Creating strong and durable enhancements is a real skill. Georgie Smedley, managing director of Gelish distributor the Georgie Smedley Group, and Tinu Bello, founder of Colour Riot Nails, explore the common troubles that trip techs up when creating beautiful enhancements and how to avoid them.
1. Relying on over filing
“When applying acrylic product, it’s important to get the application right because you don’t want to rely on filing to get the structure of your nail,” says Smedley.
“Minimal filing means you cut down on your work time as you’ll be well practised in getting the product on, and then it’s just a case of refining the nail with your file. This will also help reduce repetitive strain injury (RSI), which a lot of techs experience due to over filing.”
Bello agrees, stating that she sees techs over filing side walls a lot. “It’s a pet peeve of mine because there should be good symmetry between the walls and the shape, which you don’t get with over filing.
“It’s nice to create a shape that looks good from the front but if you over file, as soon as you turn the nail onto its side you’ll notice that the side walls have been filed away too much.”
2. Using too much product
“A lot of YouTubers use quite large brushes in their videos to do acrylic sets because a big brush holds more monomer product, enabling them to get on to a one-bead application,” explains Smedley. “When doing this method, you’re holding a lot of liquid in your brush and you risk it going around the client’s cuticle area and onto their skin.
“If that repeatedly happens, then your customer could become allergic to the product because their skin has been overexposed. So, it’s important to choose the right brush size for you instead of trying to get everything on in one application with a really big brush.”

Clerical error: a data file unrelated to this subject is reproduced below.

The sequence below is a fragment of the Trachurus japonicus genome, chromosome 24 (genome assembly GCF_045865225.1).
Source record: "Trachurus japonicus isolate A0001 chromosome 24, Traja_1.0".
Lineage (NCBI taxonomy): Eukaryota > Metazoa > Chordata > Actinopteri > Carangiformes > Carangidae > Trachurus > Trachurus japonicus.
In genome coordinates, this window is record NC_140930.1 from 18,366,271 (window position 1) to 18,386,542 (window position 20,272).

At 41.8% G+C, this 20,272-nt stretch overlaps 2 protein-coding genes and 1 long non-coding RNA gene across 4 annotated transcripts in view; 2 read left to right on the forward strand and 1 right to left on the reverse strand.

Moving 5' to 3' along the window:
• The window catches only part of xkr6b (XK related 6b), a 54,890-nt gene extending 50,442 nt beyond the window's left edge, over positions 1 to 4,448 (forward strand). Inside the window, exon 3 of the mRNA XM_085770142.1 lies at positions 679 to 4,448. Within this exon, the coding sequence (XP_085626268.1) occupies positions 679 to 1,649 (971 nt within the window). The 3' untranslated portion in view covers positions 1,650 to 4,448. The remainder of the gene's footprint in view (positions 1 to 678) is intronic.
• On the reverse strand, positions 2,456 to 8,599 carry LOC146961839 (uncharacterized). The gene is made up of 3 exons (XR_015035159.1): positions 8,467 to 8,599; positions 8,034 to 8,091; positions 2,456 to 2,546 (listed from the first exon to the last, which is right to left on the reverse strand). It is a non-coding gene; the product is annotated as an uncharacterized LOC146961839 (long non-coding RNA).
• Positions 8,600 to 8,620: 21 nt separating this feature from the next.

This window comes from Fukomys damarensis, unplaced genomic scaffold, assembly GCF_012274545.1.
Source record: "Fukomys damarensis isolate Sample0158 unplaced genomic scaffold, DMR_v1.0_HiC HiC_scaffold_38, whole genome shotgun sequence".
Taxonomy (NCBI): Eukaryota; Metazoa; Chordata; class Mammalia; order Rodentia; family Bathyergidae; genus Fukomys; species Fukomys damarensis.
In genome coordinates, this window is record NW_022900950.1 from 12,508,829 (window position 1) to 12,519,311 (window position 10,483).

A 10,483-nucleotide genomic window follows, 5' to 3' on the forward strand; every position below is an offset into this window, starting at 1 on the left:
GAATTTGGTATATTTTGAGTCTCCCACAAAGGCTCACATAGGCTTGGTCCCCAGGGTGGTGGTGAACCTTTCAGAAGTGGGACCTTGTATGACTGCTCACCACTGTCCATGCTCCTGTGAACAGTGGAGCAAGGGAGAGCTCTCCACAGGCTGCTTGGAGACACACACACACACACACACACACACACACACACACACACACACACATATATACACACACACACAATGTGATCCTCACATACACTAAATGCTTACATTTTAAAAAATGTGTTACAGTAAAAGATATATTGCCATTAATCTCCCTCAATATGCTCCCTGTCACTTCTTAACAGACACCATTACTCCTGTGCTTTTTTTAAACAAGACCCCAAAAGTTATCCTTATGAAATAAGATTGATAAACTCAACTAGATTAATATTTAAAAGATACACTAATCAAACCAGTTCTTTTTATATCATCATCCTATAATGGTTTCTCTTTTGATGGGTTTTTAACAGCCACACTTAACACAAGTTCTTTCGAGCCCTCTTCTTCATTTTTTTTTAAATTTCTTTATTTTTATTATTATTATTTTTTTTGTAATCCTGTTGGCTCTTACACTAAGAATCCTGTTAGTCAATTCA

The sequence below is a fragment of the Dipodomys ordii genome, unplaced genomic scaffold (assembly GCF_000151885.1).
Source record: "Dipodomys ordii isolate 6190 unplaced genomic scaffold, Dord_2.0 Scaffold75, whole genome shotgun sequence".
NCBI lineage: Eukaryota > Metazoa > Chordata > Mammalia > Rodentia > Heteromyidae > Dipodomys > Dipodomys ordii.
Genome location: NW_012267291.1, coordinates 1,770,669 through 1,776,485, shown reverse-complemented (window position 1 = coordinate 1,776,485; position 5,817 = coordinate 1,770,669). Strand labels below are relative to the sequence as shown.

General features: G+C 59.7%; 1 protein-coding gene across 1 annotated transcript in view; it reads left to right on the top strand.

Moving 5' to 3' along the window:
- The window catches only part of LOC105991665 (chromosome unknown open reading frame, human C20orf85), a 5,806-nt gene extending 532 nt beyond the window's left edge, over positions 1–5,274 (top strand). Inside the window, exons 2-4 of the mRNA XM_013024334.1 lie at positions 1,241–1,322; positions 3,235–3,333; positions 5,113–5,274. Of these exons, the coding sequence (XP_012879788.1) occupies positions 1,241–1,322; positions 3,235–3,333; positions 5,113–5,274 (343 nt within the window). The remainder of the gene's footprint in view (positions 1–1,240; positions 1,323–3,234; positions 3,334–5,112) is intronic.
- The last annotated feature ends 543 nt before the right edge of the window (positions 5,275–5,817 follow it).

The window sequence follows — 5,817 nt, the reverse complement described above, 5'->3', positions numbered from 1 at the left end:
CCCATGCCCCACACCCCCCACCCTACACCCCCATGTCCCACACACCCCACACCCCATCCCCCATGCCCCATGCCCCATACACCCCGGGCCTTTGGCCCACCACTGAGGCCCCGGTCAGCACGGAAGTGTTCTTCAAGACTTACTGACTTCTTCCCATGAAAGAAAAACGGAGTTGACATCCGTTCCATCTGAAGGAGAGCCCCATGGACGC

3. Not keeping an eye on the temperature
“When you’re using liquid and powder, it is important that the temperature in salon is just right. If it’s too low the product will have difficulty polymerising, which is what makes it set,” explains Smedley.
“You have all these little monomers that need to link together and they rely on heat within the client’s fingers, as well as in the salon environment, for that to happen. If you have a low temperature in salon, then you’ll get crystallisation around the outside of the nail (although this is rarer with present-day technology making products perform better).”
She adds: “The perfect temperature is dependent on how quickly you’d like it to polymerise. If it’s hot, it will cure quicker, so it depends on what speed and skill you have. If it’s a ‘normal’ temperature, then it will perform well without any issues.”
Georgie Smedley is managing director of the Georgie Smedley Group, which distributes Gelish and manufactures All That Jazz.
Tinu Bello is a session tech and founder of Colour Riot Nails salon in Shoreditch, London.
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